That's a -114 basis point spread between common & preferred equity!

Essentially the market is giving no respect to the preference of the preferreds in the capital hierarchy. The common equity is essentially spitting in the face of the preferreds when water always travels downhill.

If I conduct the same quick analysis with perpetual preferreds for the other four major banks you find the following information:

  • RY: closed +178 bps above common
  • TD: closed +137 bps above common
  • BNS: closed +120 bps above common
  • CM: closed +141 bps above common

That's nearly a 235 basis point spread between the lowest positive spread of the BNS preferreds and the negative spread of the BMO preferreds.

My current concern with BMO is that this equity raise makes no logical sense from a valuation perspective and unless the firm anticipates its tier 1 capital ratio being hammered down in the foreseeable future, which almost appears as desperate in comparison to its peers.

If I can borrow a quote from Scott in a recent conversation we had about this equity issue:

I mean really, who does a share issuance at book value? To me, this is like saying we are only interested in diluting your stake in the break-up value of the business. The operating business has no value, so we aren't going to charge you for it. Well, if the operating business has no value, then that means that past earnings are just a myth under the current reality.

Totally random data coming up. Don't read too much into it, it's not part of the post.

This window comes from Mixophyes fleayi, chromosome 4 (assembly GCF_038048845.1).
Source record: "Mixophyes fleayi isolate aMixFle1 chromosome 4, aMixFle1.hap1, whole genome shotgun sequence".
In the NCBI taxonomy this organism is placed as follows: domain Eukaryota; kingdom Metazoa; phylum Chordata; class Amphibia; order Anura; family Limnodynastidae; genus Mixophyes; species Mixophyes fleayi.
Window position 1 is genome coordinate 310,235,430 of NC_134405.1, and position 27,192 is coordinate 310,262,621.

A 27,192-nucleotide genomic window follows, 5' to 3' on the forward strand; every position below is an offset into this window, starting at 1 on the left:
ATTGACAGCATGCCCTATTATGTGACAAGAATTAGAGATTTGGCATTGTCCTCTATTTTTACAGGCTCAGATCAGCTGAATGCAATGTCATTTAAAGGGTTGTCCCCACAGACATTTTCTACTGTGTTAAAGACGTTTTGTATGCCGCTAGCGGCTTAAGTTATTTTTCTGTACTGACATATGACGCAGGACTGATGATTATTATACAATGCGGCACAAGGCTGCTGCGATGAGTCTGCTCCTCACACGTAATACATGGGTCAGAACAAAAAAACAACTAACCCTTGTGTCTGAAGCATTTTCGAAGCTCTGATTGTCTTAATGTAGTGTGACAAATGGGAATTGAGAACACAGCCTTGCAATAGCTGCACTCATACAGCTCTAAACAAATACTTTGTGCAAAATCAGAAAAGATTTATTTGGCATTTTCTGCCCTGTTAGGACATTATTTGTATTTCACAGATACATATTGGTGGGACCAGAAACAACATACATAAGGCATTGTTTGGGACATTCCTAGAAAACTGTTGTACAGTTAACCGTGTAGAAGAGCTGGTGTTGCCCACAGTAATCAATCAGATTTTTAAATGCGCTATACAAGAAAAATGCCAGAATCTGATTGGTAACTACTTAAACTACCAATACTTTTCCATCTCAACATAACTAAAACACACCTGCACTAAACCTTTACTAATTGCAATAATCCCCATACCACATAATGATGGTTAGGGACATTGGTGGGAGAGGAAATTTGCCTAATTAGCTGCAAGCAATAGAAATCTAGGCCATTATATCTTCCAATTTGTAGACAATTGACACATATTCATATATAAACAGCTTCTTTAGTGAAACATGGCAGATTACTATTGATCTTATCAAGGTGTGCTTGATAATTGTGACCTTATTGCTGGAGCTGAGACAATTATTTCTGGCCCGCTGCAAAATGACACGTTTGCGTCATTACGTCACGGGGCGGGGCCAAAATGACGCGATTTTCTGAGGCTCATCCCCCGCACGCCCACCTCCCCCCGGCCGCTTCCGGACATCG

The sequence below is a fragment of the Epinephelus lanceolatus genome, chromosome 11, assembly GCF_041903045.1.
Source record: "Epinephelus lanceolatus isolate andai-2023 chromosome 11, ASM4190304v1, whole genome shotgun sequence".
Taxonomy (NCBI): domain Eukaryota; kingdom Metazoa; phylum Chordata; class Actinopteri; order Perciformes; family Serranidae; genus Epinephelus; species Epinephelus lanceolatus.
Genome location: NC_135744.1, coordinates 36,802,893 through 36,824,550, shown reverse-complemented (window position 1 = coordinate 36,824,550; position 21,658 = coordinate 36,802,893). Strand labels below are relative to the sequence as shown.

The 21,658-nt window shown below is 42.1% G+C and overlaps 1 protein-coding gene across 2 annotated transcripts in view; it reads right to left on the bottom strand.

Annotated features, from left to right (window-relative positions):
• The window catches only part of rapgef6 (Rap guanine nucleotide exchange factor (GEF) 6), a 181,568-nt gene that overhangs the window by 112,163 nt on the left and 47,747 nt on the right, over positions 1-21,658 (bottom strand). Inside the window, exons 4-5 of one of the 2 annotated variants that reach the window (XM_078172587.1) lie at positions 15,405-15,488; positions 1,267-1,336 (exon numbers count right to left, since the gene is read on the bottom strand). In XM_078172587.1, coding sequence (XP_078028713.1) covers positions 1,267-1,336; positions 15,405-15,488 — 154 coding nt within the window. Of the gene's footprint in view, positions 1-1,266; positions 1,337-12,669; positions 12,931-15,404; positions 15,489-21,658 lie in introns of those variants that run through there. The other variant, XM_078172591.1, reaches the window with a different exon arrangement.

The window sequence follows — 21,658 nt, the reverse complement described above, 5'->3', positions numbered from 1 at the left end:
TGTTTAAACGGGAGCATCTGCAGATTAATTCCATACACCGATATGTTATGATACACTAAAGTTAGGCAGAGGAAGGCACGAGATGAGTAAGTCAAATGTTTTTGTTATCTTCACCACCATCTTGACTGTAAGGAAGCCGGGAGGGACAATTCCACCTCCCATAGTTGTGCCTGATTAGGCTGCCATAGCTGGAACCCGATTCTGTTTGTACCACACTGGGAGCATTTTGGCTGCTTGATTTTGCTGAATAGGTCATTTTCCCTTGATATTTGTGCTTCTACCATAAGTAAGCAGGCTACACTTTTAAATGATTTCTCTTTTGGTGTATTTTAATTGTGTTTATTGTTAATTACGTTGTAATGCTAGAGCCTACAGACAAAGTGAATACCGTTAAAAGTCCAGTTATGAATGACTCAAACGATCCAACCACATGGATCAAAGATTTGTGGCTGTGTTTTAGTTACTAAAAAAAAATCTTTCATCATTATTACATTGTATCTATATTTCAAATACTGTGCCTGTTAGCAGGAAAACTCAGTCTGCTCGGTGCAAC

When I evaluate management I focus not only on what they're saying, but what they're doing. In my opinion, actions speak louder than words in the world of business. A CEO or president can publicly state intentions as clearly and inspiring as he or she wants; but he or she has to follow through on those words with tangible actions.

What can investors take from this? Do your own due diligence before blindly jumping into the market despite the attractive yield and market sentiment over the safety of a Canadian banks dividend.

Over the past year I've commented privately with peers at the astounding discount that Royal Bank can raise equity at (via common or preferred shares) versus its Canadian competition. When you can raise common equity at 1.75x book value or preferred equity at 50 bps lower than similar preferreds from competitors with no shortage of demand in sight from the market you have one thing: a sustainable competitive advantage.

Not many investors would realize this at first or second glance, but one thing we've all realized during this market turmoil is that equity comes at a premium. When a company is able to issue equity at a considerable discount to its peers it stands to take advantage over the long-term in a significant way.

In my opinion, after studying its issues over the past 18 months, RY is likely conducting business at a significant advantage to its peers. It has been able to tap the equity markets for capital at a substantial discount to its competition and is in turn likely charging a premium rate for the equity it issues back to customers in business loans, personal lines of credit or mortgages.

When you can generate this type of spread in pricing during an environment as difficult as this a competitive advantage becomes quite clear.

Disclosure: I own shares in RY and indirectly in GWO through PWF.

Source: Canadian Banks: Competition for Capital